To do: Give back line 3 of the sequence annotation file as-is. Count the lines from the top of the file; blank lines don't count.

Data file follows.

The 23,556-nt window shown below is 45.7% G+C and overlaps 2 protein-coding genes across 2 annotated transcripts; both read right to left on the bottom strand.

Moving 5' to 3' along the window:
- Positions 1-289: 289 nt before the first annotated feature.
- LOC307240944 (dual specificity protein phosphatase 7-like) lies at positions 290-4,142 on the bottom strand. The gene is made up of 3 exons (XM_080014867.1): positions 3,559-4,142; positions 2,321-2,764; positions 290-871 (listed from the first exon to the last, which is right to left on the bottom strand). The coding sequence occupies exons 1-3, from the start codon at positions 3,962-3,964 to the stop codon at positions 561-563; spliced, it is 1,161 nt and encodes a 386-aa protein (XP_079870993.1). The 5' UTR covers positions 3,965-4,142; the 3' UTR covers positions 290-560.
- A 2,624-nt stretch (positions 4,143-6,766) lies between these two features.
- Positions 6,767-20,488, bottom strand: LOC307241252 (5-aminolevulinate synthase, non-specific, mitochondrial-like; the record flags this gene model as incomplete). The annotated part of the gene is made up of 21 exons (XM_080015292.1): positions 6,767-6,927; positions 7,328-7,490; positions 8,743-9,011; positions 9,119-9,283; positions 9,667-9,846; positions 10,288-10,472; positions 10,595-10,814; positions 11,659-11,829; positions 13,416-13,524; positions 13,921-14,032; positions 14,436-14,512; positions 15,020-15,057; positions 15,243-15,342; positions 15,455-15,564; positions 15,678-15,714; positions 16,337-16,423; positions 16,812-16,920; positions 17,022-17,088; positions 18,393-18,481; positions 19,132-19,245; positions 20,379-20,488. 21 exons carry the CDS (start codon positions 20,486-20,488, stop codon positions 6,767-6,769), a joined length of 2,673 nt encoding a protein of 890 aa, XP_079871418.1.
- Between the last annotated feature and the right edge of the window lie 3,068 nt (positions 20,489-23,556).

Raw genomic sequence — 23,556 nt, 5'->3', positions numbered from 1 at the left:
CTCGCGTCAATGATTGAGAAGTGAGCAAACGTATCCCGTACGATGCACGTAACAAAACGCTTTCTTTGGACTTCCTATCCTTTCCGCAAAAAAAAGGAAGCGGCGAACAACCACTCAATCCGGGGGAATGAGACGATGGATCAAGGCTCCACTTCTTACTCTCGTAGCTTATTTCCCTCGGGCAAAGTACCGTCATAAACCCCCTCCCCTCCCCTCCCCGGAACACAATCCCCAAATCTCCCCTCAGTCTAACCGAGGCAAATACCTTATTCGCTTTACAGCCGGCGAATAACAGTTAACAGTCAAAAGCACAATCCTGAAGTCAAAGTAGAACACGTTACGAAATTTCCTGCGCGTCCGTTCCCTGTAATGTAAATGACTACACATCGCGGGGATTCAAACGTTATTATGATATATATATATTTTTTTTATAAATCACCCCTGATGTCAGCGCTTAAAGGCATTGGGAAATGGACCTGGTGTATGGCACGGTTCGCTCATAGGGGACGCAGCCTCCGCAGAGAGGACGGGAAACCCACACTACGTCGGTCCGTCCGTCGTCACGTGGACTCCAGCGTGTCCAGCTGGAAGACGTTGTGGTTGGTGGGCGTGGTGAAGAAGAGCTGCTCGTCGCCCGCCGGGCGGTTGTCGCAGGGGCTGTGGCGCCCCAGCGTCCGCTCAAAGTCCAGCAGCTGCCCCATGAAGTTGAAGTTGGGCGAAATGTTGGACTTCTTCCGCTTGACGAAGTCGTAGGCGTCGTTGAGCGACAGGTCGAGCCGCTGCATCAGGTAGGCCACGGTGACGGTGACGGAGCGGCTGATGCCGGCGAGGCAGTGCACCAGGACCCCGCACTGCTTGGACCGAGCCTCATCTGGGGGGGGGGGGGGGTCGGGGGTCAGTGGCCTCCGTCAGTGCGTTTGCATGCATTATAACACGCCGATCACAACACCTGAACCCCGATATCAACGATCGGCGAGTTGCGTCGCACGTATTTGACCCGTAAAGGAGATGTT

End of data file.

- Positions 1-289: 289 nt before the first annotated feature.